I also agree that we need to promote a rational solution to the human population problem. The world's human population needs to be brought into a workable equilibrium with the ' 'carrying capacity'' of the planet. Sooner or later, the mindless proliferation of human beings will have to be dealt with. However, it is absolutely essential that we first clearly identify what we mean by "overpopulation" and terms like ' 'carrying capacity.''

This is where the thinking of some deep ecologists frightens me. We need an understanding of the problem that has nothing to do with gas chambers and racism. I know what it means to face the brunt of a population-control problem. All my relatives in Europe are dead. They were murdered in the Nazi holocaust. They were slaughtered in the name of a population problem. For Hitler, the world was overpopulated if one Jew was left alive or if one Slav was left alive.

I've never believed that people in Earth First! are fascists. I am afraid, however, of certain positions and statements, the tendency of which reminds me of things I heard fifty years ago when there was a worldwide fascist movement that used "naturalistic" Mal-thusian arguments to justify racist population-control policies. This abuse of the ' 'overpopulation'' issue is not just a distant historical worry, either. The abuse of the population issue is ongoing.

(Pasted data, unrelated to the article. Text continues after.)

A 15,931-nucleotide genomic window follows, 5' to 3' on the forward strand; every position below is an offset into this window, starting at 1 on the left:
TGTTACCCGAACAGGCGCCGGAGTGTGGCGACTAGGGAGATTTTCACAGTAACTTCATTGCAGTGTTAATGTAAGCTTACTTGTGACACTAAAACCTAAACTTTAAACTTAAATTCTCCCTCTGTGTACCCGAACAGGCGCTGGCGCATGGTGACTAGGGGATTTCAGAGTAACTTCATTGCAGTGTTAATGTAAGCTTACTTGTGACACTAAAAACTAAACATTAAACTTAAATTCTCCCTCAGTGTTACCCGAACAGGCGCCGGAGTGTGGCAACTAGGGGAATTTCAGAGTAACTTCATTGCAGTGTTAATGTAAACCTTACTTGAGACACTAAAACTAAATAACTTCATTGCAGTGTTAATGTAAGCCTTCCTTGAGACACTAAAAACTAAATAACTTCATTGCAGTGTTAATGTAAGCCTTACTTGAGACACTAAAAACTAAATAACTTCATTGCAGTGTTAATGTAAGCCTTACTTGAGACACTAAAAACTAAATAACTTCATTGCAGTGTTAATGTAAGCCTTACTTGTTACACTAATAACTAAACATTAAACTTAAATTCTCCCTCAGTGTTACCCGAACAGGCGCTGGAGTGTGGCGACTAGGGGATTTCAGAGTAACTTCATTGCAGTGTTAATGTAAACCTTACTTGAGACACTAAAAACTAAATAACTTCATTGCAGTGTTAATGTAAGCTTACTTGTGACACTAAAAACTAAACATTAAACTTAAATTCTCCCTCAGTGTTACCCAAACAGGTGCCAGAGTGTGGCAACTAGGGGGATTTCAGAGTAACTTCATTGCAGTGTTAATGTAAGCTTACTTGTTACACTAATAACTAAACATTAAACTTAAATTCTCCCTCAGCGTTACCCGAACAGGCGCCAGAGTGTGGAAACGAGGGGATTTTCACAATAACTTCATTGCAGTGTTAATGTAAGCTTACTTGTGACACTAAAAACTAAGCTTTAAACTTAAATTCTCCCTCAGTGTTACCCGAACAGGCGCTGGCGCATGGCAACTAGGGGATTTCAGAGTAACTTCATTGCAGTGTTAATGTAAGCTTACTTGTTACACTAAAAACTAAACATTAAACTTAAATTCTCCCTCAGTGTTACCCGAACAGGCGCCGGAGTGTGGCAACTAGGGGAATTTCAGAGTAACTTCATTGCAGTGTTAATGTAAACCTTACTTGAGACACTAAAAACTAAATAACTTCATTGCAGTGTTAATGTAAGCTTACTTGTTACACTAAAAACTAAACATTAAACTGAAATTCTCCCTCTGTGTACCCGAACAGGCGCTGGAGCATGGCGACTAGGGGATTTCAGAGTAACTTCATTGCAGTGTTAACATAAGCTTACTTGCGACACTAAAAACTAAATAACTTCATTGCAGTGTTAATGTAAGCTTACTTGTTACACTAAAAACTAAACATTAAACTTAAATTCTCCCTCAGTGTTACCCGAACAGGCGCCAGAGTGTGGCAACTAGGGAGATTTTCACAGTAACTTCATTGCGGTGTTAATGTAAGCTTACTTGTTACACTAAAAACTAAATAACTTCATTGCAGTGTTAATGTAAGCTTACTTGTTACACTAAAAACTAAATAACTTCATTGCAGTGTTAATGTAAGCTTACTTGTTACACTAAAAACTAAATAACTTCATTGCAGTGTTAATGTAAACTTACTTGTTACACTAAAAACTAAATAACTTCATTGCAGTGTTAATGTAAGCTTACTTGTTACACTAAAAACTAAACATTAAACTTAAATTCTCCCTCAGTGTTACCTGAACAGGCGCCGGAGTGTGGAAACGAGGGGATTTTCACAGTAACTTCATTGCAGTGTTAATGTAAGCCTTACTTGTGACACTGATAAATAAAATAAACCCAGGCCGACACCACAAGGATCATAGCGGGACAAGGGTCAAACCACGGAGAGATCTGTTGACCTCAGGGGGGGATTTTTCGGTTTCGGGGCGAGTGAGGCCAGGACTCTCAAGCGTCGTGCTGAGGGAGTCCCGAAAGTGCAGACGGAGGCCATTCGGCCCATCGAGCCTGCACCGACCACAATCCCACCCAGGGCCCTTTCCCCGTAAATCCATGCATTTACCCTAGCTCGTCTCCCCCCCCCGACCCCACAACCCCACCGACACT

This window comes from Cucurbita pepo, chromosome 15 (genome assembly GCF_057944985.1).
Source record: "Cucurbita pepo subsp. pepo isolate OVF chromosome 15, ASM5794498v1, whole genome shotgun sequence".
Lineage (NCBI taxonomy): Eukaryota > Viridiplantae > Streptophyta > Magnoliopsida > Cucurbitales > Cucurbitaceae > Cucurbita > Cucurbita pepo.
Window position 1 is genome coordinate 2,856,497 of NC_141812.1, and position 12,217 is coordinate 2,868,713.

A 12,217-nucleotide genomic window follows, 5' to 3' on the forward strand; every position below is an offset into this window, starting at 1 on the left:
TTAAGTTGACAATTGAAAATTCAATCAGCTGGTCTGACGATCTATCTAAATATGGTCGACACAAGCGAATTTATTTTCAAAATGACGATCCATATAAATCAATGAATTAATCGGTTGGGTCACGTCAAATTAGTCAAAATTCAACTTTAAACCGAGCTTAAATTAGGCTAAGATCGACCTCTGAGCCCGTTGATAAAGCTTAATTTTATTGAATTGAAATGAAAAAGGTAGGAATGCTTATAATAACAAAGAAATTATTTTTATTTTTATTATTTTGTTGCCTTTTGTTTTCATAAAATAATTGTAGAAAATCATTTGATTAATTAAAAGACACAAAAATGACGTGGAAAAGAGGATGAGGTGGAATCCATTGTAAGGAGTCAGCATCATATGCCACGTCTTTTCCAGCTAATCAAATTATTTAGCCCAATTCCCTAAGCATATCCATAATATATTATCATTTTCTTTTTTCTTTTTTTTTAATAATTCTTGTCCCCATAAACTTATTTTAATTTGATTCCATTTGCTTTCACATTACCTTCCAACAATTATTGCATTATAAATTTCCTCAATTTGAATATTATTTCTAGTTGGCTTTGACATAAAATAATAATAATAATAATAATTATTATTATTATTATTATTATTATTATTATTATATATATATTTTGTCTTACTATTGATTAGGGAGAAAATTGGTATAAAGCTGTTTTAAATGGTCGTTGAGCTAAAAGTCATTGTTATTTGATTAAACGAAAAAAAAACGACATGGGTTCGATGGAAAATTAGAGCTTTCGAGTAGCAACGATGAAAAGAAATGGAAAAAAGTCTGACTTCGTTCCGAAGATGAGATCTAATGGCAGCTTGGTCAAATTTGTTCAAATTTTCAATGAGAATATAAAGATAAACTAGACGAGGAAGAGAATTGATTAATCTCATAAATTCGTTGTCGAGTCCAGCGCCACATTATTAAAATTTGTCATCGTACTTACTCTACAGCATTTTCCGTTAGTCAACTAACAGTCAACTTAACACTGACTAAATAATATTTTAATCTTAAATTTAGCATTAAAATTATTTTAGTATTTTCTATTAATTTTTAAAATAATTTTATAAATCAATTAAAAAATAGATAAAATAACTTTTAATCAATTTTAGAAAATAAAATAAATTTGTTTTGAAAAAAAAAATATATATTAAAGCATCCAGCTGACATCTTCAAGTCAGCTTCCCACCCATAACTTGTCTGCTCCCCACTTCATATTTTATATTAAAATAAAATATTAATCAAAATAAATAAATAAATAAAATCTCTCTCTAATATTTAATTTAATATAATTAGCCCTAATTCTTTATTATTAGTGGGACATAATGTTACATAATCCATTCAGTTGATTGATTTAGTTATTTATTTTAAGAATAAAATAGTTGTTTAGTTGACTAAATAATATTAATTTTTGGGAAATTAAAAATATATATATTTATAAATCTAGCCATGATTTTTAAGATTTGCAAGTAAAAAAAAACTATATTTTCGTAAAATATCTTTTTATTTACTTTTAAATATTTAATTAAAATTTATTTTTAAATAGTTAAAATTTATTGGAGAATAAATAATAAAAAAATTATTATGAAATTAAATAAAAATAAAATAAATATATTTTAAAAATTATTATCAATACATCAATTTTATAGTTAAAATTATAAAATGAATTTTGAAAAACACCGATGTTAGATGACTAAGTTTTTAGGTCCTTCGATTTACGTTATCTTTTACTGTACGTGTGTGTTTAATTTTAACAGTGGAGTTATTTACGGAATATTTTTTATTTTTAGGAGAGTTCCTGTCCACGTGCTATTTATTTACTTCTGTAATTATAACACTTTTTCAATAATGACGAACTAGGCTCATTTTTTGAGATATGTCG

I ask everyone in the ecology movement to please be careful about the population problem. This is a hot issue; a very hot issue. Don't kid yourselves about the objectives of many of those who talk of population control. I went through the thirties. We paid the price of sixty million lives back then as the result of a racist, imperialist war and mass-extermination policy. This sort of thing is not radical ecology. We have to explore this matter carefully and respect the very reasonable fears of women and people of color who have been victimized by population-control programs in the past.

The ultimate moral appeal of Earth First! is that it urges us to safeguard the natural world from our ecologically destructive societies, that is, in some sense, from ourselves. But who is this "us" from whom the living world has to be protected?

All too often we are told by liberal environmentalists, and not a few deep ecologists, that it is "we" as a species or, at least,' 'we'' as an amalgam of "anthropocentric" individuals who are responsible for the breakdown of the web of life.

One of the problems with this asocial,' 'species-centered" way of thinking, of course, is that it blames the victim. Let's face it, when you say a black kid in Harlem is as much to blame for the ecological crisis as the president of Exxon, you are slandering one and letting the other off the hook. Such talk makes grassroots coalition-building next to impossible. Oppressed people know that humanity is hierarchically organized around complicated divisions that are ignored only at their peril. Black people know this well when they confront whites. The poor know this well when they confront the wealthy. The Third World knows it well when it confronts the First World. Women know it well when they confront patriarchal males. The radical ecology movement needs to know it too.